When agricultural labourers wages were 12d. per day. The literacy rate in England in the 1640s was around 30 percent for males and rose to 60 percent in the mid-18th century. Many working people were readers, if not writers, pre-industrial working patterns provided periods during which they could read. Chapbooks were undoubtedly used for reading to family groups in alehouses, they contributed to the development of literacy. The author and publisher Francis Kirkman wrote about how they fired his imagination and his love of books. There is other evidence of their use by autodidacts; the numbers printed are astonishing. In the 1660s as many as 400,000 almanacs were printed annually, enough for one family in three in England. One 17th-century publisher of chapbooks in London had in stock one book for every 15 families in the country. In the 1520s the Oxford bookseller, John Dorne, noted in his day-book selling up to 190 ballads a day at a halfpenny each; the probate inventory of the stock of Charles Tias, of The sign of the Three Bibles on London Bridge, in 1664 included books and printed sheets to make c.90,000 chapbooks and 37,500 ballad sheets.
Lisp machines are general-purpose computers designed to efficiently run Lisp as their main software and programming language via hardware support. They are an example of a high-level language computer architecture, in a sense, they were the first commercial single-user workstations. Despite being modest in number, Lisp machines commercially pioneered many now-commonplace technologies, including effective garbage collection, laser printing, windowing systems, computer mice, high-resolution bit-mapped raster graphics, computer graphic rendering, networking innovations such as Chaosnet. Several firms built and sold Lisp machines in the 1980s: Symbolics, Lisp Machines Incorporated, Texas Instruments, Xerox; the operating systems were written in Lisp Machine Lisp and partly in Common Lisp. Artificial intelligence computer programs of the 1960s and 1970s intrinsically required what was considered a huge amount of computer power, as measured in processor time and memory space; the power requirements of AI research were exacerbated by the Lisp symbolic programming language, when commercial hardware was designed and optimized for assembly- and Fortran-like programming languages.
At first, the cost of such computer hardware meant. As integrated circuit technology shrank the size and cost of computers in the 1960s and early 1970s, the memory needs of AI programs began to exceed the address space of the most common research computer, the DEC PDP-10, researchers considered a new approach: a computer designed to develop and run large artificial intelligence programs, tailored to the semantics of the Lisp language. To keep the operating system simple, these machines would not be shared, but would be dedicated to single users. In 1973, Richard Greenblatt and Thomas Knight, programmers at Massachusetts Institute of Technology Artificial Intelligence Laboratory, began what would become the MIT Lisp Machine Project when they first began building a computer hardwired to run certain basic Lisp operations, rather than run them in software, in a 24-bit tagged architecture; the machine did incremental garbage collection. More since Lisp variables are typed at runtime rather than compile time, a simple addition of two variables could take five times as long on conventional hardware, due to test and branch instructions.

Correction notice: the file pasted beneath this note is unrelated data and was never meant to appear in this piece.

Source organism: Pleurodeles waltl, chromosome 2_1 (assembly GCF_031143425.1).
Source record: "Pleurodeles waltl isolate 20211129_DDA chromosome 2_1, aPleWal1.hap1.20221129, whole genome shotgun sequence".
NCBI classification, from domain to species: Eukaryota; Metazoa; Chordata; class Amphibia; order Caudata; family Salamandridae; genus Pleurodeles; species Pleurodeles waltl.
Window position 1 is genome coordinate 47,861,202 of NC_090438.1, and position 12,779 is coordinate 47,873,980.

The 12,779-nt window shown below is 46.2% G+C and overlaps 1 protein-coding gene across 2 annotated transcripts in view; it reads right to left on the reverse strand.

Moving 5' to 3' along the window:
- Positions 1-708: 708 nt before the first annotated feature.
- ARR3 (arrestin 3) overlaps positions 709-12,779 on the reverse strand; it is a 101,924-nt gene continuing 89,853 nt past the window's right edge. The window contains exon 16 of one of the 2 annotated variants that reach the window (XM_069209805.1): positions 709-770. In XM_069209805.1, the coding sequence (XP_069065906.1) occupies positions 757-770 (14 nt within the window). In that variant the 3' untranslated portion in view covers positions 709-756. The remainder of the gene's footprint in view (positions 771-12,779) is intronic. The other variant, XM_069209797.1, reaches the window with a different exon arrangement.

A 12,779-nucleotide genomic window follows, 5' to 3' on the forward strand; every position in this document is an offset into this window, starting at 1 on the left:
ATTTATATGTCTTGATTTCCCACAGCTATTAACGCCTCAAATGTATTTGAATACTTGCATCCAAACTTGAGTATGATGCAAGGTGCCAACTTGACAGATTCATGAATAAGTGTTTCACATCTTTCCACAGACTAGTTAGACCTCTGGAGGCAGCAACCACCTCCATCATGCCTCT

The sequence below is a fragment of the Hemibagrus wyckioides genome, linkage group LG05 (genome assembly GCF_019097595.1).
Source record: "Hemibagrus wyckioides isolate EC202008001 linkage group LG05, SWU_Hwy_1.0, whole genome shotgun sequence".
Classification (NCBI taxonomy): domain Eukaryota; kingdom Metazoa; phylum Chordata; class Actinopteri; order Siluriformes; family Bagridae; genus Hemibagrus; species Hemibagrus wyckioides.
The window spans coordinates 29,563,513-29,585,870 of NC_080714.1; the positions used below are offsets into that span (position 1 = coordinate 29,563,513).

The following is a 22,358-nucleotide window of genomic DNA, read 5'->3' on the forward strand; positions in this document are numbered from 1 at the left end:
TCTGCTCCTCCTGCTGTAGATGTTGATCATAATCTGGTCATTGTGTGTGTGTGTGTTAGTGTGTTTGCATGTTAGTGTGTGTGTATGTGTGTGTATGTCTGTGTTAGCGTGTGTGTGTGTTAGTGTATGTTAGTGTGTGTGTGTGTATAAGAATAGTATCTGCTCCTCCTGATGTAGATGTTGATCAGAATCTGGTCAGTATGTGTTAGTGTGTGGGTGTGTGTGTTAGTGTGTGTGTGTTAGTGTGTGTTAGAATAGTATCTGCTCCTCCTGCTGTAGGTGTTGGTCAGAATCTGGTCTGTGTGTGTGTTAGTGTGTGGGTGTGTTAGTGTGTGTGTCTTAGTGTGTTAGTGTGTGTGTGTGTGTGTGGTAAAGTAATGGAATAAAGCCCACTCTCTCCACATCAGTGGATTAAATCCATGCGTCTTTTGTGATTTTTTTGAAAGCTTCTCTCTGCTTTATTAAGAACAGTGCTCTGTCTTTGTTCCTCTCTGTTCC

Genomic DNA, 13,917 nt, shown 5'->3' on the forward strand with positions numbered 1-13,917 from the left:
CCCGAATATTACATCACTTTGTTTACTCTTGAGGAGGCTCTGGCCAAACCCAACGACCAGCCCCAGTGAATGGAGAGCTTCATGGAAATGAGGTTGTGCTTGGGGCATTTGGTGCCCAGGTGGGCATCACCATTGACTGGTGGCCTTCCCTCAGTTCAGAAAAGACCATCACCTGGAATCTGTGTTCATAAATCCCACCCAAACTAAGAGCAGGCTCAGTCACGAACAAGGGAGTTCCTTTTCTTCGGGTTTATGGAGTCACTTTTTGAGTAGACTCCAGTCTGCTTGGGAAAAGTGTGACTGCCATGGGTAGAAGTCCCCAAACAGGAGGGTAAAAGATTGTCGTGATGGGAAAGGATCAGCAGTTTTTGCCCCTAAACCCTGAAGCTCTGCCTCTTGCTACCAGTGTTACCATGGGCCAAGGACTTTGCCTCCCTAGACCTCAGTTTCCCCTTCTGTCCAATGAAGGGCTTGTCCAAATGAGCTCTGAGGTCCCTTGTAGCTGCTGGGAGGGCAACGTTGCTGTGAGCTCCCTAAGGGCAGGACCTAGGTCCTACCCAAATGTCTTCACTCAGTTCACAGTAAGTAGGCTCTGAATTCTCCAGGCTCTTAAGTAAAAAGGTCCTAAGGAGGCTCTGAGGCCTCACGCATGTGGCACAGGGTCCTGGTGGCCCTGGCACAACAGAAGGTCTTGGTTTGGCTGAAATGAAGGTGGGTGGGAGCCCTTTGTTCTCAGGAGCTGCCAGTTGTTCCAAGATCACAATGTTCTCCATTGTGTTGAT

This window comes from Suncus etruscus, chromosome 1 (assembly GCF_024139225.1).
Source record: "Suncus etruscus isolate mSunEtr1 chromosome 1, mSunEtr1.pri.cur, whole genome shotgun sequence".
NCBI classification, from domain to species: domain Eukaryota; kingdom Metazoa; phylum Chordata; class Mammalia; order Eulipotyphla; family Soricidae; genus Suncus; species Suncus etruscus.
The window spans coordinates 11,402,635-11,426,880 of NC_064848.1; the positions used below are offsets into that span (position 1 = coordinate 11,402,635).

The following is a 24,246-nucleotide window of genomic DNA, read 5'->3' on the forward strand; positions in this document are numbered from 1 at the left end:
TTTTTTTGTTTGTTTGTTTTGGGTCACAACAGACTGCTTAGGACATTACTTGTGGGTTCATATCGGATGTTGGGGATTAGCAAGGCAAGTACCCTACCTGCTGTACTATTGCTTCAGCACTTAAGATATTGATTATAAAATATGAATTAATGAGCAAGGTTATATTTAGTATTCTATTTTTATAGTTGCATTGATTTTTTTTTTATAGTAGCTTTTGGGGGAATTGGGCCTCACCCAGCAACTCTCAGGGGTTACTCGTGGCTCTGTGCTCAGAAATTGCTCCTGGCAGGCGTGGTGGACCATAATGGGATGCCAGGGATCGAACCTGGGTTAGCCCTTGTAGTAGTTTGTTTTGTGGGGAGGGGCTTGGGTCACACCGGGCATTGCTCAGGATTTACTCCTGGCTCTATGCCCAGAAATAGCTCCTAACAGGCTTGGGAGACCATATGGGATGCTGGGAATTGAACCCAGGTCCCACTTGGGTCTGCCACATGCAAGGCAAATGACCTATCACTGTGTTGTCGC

Lisp Machines ran the tests in parallel with the more conventional single instruction additions. If the simultaneous tests failed the result was discarded and recomputed; this simultaneous checking approach was used as well in testing the bounds of arrays when referenced, other memory management necessities. Type checking was further improved and automated when the conventional byte word of 32-bits was lengthened to 36-bits for Symbolics 3600-model Lisp machines and to 40-bits or more; the first group of extra bits were used to hold type data, making the machine a tagged architecture, the remaining bits were used to implement CDR coding, aiding garbage collection by an order of magnitude. A further improvement was two microcode instructions which supported Lisp functions, reducing the cost of calling a function to as little as 20 clock cycles, in some Symbolics implementations; the first machine was called the CONS machine. It was affectionately referred to as the Knight machine since Knight wrote his master's thesis on the subject.